right here, and then you’re gonna run your positive for the next smoke off this middle
terminal. So you’re gonna run a wire from this middle
terminal to the first positive terminal on your next smoke, and your negative just runs
off of this terminal. So this negative, you’ll run a wire from it
to the negative of the next smoke and on and on, until you get as many smokes as you need. So that’s…they’re basically piggy-backing
off each other. It’s parallel wiring since it’s a normally
open. But you will only need one resistor no matter
how many smokes are on this zone and that resistor will go at the last smoke and you
will hook it up exactly like I have it here. After you get done wiring your two-wire smokes
into zone one, you’re then going to go into programming and I’ve gotta keypad here so
I’m gonna take you into programming. Let me get this situated. So what you’re gonna do after you hook up
your two-wire smoke, let me back out of here. Say you’re outside of programming. You’re gonna enter your four-digit installer
code, which mine is four, one, one, two and 800. And I don’t think I pressed it right so four,
one, one, two, 800. So pops you into programming. First thing you’re gonna see is installer
code 20. You’re then going to go to zone programming,
star, 56, it will say set to confirm, that’s only if you’re working with wireless devices
so just going to hit no. Then it’ll ask you to enter zone number and
zero zero to quit, but we wanna go into zone one because that’s where we’ve got our two-wire
smokes. So you type in 01, hit star, shows you the
zone programming summary, hit star to skip that, and then you’ll end up on zero one zone
type and factory default. This is set for fire type of and 09. But if you don’t see that in there put in
09 for fire type, then you’re gonna hit star. Partition, we’re on partition one so that’s
good. Report code. Reporting code is if you’ve got this central
station monitored, then you’re gonna have an 01 and a zero zero and then a ten and that
will tell that zone to report communications to central station. Hit star again, response time one. I don’t ever really mess with that, so leave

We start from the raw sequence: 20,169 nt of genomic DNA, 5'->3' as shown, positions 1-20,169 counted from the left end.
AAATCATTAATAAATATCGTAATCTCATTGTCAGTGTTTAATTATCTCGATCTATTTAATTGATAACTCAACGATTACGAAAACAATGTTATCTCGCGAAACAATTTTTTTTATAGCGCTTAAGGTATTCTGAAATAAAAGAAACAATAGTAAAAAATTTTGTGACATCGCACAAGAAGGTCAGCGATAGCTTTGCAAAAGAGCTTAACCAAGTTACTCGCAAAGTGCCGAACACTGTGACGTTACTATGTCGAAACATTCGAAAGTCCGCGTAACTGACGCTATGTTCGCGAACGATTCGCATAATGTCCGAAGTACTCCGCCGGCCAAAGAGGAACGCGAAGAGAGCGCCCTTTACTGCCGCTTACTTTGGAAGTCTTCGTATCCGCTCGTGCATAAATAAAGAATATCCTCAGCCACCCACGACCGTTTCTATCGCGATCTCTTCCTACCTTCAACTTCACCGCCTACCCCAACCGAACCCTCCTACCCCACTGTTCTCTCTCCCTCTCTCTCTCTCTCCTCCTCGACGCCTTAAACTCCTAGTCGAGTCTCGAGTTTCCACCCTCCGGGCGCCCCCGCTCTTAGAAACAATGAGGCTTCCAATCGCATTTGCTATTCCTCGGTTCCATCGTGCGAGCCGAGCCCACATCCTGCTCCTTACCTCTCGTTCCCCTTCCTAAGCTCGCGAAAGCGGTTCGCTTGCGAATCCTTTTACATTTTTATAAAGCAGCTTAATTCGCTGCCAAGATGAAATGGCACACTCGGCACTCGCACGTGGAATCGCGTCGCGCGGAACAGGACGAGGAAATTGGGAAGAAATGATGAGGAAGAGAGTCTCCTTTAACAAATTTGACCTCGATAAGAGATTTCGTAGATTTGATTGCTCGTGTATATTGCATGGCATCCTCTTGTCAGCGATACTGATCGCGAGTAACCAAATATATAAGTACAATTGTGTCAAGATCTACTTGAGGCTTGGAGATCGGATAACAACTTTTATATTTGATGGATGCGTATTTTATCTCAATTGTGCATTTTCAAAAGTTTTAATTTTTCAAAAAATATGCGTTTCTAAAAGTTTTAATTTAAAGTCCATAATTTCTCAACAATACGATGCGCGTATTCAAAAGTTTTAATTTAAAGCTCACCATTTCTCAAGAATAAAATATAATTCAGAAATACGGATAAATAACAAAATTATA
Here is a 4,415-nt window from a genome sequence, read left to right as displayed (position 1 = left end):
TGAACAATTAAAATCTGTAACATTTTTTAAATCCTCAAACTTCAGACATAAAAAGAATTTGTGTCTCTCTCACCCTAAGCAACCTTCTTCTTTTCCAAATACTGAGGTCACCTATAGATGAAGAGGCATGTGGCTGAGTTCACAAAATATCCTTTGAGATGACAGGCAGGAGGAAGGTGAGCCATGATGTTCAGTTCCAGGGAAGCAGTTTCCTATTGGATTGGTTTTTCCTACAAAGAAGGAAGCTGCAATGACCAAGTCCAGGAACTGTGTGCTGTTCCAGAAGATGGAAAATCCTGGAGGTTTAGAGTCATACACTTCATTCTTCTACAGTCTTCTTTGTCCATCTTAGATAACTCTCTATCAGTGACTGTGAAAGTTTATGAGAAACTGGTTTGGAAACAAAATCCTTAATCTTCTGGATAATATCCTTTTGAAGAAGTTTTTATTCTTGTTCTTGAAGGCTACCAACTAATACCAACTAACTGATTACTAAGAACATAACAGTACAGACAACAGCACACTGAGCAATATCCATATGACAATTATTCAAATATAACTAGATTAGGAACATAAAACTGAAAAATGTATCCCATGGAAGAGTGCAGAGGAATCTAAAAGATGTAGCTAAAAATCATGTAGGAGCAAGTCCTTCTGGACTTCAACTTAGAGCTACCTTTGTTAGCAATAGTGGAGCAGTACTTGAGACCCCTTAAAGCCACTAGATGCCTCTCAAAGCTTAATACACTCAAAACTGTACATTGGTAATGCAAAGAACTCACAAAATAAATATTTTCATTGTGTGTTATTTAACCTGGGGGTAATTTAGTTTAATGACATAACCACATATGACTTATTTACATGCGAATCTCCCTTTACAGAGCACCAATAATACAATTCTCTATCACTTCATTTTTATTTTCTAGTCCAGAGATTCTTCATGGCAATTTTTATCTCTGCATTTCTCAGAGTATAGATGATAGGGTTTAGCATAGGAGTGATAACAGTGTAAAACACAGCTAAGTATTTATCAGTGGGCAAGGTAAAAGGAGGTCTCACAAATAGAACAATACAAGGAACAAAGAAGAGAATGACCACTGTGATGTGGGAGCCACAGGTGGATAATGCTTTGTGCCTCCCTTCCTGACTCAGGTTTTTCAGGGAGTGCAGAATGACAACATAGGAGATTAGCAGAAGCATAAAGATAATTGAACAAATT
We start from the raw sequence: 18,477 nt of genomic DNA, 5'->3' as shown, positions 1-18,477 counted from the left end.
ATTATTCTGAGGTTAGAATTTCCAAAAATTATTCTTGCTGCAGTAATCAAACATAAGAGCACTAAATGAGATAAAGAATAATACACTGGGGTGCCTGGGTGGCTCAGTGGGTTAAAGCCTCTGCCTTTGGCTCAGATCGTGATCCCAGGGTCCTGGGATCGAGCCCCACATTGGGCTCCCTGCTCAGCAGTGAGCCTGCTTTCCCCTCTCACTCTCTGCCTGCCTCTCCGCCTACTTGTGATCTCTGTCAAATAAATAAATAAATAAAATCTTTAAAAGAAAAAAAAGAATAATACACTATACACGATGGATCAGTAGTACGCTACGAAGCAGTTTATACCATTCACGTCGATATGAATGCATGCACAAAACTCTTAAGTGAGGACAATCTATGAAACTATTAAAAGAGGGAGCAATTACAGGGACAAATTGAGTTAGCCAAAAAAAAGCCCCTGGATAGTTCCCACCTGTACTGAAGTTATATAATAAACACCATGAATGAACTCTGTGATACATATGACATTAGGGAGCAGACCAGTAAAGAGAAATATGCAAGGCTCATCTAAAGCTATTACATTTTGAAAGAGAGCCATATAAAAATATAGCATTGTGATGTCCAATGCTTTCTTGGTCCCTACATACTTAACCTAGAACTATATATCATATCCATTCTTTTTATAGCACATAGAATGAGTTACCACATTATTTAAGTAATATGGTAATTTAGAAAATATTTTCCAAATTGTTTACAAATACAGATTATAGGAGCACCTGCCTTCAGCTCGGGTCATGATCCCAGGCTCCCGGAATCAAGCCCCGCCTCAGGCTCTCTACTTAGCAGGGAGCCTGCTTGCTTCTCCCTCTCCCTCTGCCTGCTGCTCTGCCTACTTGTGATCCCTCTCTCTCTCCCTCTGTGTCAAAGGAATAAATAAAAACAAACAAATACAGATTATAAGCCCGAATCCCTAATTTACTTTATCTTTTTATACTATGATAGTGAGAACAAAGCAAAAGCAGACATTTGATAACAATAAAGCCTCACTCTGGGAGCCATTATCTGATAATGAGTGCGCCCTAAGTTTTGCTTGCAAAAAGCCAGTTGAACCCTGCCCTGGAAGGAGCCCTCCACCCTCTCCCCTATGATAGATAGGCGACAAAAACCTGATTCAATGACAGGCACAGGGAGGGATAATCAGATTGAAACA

it like that. Hit star. We get the zone information again. And it will ask you if you want to program
in a label for that zone so when it shows up on the keypad it could say, you know, smoke
detectors or whatnot. We’re not going to do that right now, we’ve
got other videos for that. Hit zero and it goes back to enter zone number
and just hit zero zero to quit, star 99 to exit programming, and that’s it. Basically that’s as simple as that for the
wiring for a two-wire smoke. That simple for the programming and just remember
only 16 smokes to zone one. You can have up to 16 and that’s it. That’s pretty much it for the two-wire smoke
wiring explanation. Thanks, guy. Back over to me. All right guys, that was it. So hopefully you learned a little something
about the two-wire smokes on a Vista 20P. We got a request for this video. So we put it out there for you. So hopefully you learned a little something. If you like the videos that we do here subscribe
to the channel, like this video, leave comments below, and we’ll see you next time, guys. Thanks for being here. This is Jon. Take care.

4 Replies to “How to wire two wire smokes to a Honeywell Vista 20P – Things you need to know”

  1. so if you use zone 1 say for a door contact with a EOLR that line will be a powered line? where zones 2-8 are just looking for continuity?